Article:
If Magic fans were to use word association for Earl Clark, the first word that would probably come out of their mouths? Potential. After languishing on the bench with the Phoenix Suns for two seasons, Clark came over in the Orlando Magic’s trade for Hedo Turkoglu and Jason Richardson last season. And although he didn’t get a lot of playing time with the Magic, when he did see the floor, it became clear that head coach Stan Van Gundy had the makings of a defensive stopper on his hands. With his length and athleticism, Clark showed flashes of a player that could make an impact defensively.
Standing at 6-foot-10 with a 7-foot-2 wingspan, Clark has a unique ability to defend small forwards and power forwards in the NBA. Clark’s interchangeability of quickness and strength, depending on the matchup, is what makes him a versatile defender. The problem for Clark, however, is that he’s a poor player on offense, which negates any of the positives he brings to the table defensively. Clark tries too often to be someone he’s not when he plays — a player that’s looking to score rather than a player that’s looking to defend. That’s precisely the reason that Van Gundy hasn’t used Clark much in Orlando’s rotation this season.
Yet against the Indiana Pacers on Tuesday, Clark got a chance to play extended minutes. Normally Van Gundy pairs Glen Davis with Ryan Anderson or Dwight Howard as part of the second unit in the second quarter of games. But with Howard saddled with foul trouble after picking up his third foul less than 30 seconds into the second quarter and Anderson needing rest after playing the entire first quarter for the Magic, Van Gundy turned to Clark on the bench. At this point in the game, Orlando was losing. But thanks in large part to Clark’s defensive impact, the Magic were able to withstand a lack of Howard on defense.
When Clark entered the game, Orlando was down by seven points at 29-22. By the end of the second quarter, the Magic were tied with the Pacers at 45 apiece. Clark and his defense was a game-changer for Orlando.
In the period, Clark had five points, three rebounds, one steal, and three blocks in a little more than 11 minutes of playing time. Clark made so many plays defensively, it seemed like he was a mini-Howard.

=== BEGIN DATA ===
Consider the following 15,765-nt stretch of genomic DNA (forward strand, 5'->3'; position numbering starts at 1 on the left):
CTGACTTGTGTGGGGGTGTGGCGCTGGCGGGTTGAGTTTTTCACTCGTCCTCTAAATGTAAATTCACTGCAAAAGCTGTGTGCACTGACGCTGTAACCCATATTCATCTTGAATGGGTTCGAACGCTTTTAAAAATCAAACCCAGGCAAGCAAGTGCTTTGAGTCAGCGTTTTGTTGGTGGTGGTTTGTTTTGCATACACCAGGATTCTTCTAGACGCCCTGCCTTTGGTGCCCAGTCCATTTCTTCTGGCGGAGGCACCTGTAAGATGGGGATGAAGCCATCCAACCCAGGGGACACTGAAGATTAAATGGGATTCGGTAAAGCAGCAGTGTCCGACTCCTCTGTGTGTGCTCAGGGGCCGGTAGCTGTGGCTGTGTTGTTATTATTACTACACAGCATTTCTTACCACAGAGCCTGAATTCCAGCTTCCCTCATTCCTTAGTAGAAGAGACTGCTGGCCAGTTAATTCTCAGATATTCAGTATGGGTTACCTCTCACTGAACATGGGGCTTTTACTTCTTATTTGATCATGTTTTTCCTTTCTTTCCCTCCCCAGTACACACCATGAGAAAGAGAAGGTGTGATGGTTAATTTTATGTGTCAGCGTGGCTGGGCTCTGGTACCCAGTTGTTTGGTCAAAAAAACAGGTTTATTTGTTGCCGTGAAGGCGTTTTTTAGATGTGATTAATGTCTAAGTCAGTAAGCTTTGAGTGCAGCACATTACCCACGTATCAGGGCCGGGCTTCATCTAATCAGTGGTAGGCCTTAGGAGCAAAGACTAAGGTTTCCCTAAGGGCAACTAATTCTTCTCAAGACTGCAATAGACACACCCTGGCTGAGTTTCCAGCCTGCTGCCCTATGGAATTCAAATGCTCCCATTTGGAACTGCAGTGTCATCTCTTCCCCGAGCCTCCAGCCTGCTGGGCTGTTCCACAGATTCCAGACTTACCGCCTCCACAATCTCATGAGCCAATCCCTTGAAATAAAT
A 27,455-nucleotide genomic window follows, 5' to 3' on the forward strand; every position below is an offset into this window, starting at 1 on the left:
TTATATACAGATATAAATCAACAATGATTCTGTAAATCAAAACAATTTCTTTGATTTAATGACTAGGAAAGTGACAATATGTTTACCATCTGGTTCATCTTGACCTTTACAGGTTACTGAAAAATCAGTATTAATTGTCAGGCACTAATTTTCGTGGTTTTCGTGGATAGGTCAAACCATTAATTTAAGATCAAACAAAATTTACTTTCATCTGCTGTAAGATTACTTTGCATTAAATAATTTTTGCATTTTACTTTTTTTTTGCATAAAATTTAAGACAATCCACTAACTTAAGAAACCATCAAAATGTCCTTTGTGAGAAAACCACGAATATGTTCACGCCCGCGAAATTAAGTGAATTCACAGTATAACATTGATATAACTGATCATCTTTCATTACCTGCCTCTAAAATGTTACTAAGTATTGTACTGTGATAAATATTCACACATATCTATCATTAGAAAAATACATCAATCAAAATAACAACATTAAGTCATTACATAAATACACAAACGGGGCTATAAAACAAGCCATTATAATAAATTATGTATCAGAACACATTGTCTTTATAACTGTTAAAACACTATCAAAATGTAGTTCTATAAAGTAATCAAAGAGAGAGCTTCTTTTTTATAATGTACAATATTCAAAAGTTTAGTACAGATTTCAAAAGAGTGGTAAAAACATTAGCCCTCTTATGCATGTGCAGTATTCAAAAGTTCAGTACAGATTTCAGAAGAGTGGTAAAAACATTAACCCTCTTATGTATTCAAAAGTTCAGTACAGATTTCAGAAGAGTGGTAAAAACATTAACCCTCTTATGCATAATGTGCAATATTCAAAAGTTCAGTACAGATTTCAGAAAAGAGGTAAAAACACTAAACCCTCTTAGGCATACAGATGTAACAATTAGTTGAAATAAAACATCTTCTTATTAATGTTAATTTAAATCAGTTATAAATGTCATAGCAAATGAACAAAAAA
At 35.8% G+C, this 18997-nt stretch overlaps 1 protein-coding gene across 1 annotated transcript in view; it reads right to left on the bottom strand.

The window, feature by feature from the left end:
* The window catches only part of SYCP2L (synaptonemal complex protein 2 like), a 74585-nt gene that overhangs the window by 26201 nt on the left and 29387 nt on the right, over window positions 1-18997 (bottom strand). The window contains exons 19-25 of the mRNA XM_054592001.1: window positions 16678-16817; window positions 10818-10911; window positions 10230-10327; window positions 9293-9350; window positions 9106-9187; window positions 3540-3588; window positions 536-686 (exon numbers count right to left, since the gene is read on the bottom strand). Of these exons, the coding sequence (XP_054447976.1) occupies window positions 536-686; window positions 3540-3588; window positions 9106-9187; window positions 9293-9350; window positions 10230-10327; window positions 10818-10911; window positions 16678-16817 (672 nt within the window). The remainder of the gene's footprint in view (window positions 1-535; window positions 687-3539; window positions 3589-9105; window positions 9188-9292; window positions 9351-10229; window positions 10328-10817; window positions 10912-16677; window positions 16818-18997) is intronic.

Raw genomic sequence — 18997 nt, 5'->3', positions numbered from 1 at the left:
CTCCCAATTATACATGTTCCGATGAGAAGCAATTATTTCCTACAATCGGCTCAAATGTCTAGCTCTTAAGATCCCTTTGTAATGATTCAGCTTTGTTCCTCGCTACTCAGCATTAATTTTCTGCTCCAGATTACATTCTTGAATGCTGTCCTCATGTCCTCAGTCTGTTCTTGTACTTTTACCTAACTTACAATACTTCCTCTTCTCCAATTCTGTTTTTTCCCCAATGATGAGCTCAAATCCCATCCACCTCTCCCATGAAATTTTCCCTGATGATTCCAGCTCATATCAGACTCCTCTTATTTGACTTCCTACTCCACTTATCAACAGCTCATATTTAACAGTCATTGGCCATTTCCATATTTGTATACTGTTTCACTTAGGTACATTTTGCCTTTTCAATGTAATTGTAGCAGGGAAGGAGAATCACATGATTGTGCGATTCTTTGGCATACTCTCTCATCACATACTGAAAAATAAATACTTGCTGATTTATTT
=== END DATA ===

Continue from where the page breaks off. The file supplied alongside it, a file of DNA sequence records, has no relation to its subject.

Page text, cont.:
SLIDE 1, 2:
Several players for Indiana found out the hard way. On this possession, the Pacers run a 1/4 pick-and-roll with Darren Collison and David West. Clark does a great job of showing on the screen, then recovering on West as Glen Davis does an equally effective job of rotating defensively. As a result, without a clean look at a mid-range jumpshot, West is forced to kick it out to Paul George on the perimeter.
SLIDE 3, 4, 5:
From there, George makes an entry pass to Roy Hibbert. Davis makes a bad decision and tries to gamble for a steal, which puts him in a precarious position as Hibbert is able to catch the ball with a clear look at the basket for a dunk. It seems like Hibbert is about to score when Clark, seemingly coming out of nowhere, comes from the weak-side to block Hibbert’s dunk attempt cleanly. For the Magic, only Howard can match Clark’s sequence on that possession.
It’s a perfect example of Clark using his length and athleticism to make a great play on defense. When Clark is fully committed defensively, as he was when he played against Indiana, there’s no questioning his gifts.
The problem for Clark, and it’s an ongoing battle for him, is that he doesn’t always play up to his standards on defense. And when Clark compounds the problem by trying to do too much offensively, he becomes a liability on the court. Orlando has plenty of scorers on the roster but not enough defenders. If Clark is serious about playing time, it’s his defense that’ll get him on the floor.
Likewise, if Clark can scrap his jumper and concentrate on scoring at the rim with the goal of being more efficient, he’ll become a bigger asset for the Magic. For now, it’s baby steps for Clark.
If Clark defends at a high level with consistency, the minutes will likely follow.
Eddy Rivera is the Editor-in-Chief of Magic Basketball. Follow him on Twitter.